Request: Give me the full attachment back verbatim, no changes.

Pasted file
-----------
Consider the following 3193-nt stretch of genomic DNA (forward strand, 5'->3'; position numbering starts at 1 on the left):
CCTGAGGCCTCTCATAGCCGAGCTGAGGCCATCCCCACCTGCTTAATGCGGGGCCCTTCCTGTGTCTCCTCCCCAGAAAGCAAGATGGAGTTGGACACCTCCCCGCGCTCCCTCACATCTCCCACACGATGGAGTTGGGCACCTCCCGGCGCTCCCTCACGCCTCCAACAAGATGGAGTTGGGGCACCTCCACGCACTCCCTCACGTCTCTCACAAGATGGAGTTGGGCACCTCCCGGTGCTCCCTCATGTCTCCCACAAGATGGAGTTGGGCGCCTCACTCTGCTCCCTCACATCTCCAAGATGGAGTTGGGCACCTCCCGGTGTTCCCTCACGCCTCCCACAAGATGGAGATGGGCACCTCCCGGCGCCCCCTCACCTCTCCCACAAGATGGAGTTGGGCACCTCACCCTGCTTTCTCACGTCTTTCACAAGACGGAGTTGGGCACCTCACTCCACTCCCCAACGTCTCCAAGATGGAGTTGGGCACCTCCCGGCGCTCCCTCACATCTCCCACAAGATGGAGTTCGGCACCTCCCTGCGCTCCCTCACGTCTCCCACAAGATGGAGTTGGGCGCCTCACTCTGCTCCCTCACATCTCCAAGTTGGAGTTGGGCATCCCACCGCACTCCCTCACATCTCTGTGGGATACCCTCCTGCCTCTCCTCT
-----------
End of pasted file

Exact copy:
Consider the following 3193-nt stretch of genomic DNA (forward strand, 5'->3'; position numbering starts at 1 on the left):
CCTGAGGCCTCTCATAGCCGAGCTGAGGCCATCCCCACCTGCTTAATGCGGGGCCCTTCCTGTGTCTCCTCCCCAGAAAGCAAGATGGAGTTGGACACCTCCCCGCGCTCCCTCACATCTCCCACACGATGGAGTTGGGCACCTCCCGGCGCTCCCTCACGCCTCCAACAAGATGGAGTTGGGGCACCTCCACGCACTCCCTCACGTCTCTCACAAGATGGAGTTGGGCACCTCCCGGTGCTCCCTCATGTCTCCCACAAGATGGAGTTGGGCGCCTCACTCTGCTCCCTCACATCTCCAAGATGGAGTTGGGCACCTCCCGGTGTTCCCTCACGCCTCCCACAAGATGGAGATGGGCACCTCCCGGCGCCCCCTCACCTCTCCCACAAGATGGAGTTGGGCACCTCACCCTGCTTTCTCACGTCTTTCACAAGACGGAGTTGGGCACCTCACTCCACTCCCCAACGTCTCCAAGATGGAGTTGGGCACCTCCCGGCGCTCCCTCACATCTCCCACAAGATGGAGTTCGGCACCTCCCTGCGCTCCCTCACGTCTCCCACAAGATGGAGTTGGGCGCCTCACTCTGCTCCCTCACATCTCCAAGTTGGAGTTGGGCATCCCACCGCACTCCCTCACATCTCTGTGGGATACCCTCCTGCCTCTCCTCT